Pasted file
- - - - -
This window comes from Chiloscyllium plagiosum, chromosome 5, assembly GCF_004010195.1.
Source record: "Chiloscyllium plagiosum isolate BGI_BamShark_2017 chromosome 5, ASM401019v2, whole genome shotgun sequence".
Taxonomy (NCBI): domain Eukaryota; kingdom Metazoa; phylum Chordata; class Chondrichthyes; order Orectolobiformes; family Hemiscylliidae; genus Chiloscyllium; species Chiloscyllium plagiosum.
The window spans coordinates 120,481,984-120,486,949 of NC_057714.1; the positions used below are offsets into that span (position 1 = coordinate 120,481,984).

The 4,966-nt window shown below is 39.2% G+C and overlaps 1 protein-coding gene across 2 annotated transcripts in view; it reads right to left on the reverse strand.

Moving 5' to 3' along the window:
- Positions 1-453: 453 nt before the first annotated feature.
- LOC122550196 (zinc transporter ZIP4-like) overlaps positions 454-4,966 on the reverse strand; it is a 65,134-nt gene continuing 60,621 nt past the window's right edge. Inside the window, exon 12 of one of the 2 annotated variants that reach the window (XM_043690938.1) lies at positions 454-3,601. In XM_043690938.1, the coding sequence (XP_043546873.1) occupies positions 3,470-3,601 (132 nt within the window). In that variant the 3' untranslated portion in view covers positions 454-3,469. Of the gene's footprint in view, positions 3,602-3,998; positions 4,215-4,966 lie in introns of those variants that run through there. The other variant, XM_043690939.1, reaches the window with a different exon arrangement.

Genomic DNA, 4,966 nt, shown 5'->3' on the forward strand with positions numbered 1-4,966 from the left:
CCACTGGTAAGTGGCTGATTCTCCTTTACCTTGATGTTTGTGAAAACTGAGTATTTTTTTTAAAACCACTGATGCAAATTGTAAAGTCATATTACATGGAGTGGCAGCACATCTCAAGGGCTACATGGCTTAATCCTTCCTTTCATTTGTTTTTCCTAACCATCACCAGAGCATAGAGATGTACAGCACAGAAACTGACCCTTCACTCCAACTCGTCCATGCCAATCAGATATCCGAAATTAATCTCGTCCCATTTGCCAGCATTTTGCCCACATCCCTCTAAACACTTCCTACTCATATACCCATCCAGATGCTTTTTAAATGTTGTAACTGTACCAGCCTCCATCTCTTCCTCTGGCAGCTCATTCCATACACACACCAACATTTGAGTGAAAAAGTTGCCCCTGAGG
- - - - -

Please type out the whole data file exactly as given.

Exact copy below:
This window comes from Chiloscyllium plagiosum, chromosome 5, assembly GCF_004010195.1.
Source record: "Chiloscyllium plagiosum isolate BGI_BamShark_2017 chromosome 5, ASM401019v2, whole genome shotgun sequence".
Taxonomy (NCBI): domain Eukaryota; kingdom Metazoa; phylum Chordata; class Chondrichthyes; order Orectolobiformes; family Hemiscylliidae; genus Chiloscyllium; species Chiloscyllium plagiosum.
The window spans coordinates 120,481,984-120,486,949 of NC_057714.1; the positions used below are offsets into that span (position 1 = coordinate 120,481,984).

The 4,966-nt window shown below is 39.2% G+C and overlaps 1 protein-coding gene across 2 annotated transcripts in view; it reads right to left on the reverse strand.

Moving 5' to 3' along the window:
- Positions 1-453: 453 nt before the first annotated feature.
- LOC122550196 (zinc transporter ZIP4-like) overlaps positions 454-4,966 on the reverse strand; it is a 65,134-nt gene continuing 60,621 nt past the window's right edge. Inside the window, exon 12 of one of the 2 annotated variants that reach the window (XM_043690938.1) lies at positions 454-3,601. In XM_043690938.1, the coding sequence (XP_043546873.1) occupies positions 3,470-3,601 (132 nt within the window). In that variant the 3' untranslated portion in view covers positions 454-3,469. Of the gene's footprint in view, positions 3,602-3,998; positions 4,215-4,966 lie in introns of those variants that run through there. The other variant, XM_043690939.1, reaches the window with a different exon arrangement.

Genomic DNA, 4,966 nt, shown 5'->3' on the forward strand with positions numbered 1-4,966 from the left:
CCACTGGTAAGTGGCTGATTCTCCTTTACCTTGATGTTTGTGAAAACTGAGTATTTTTTTTAAAACCACTGATGCAAATTGTAAAGTCATATTACATGGAGTGGCAGCACATCTCAAGGGCTACATGGCTTAATCCTTCCTTTCATTTGTTTTTCCTAACCATCACCAGAGCATAGAGATGTACAGCACAGAAACTGACCCTTCACTCCAACTCGTCCATGCCAATCAGATATCCGAAATTAATCTCGTCCCATTTGCCAGCATTTTGCCCACATCCCTCTAAACACTTCCTACTCATATACCCATCCAGATGCTTTTTAAATGTTGTAACTGTACCAGCCTCCATCTCTTCCTCTGGCAGCTCATTCCATACACACACCAACATTTGAGTGAAAAAGTTGCCCCTGAGG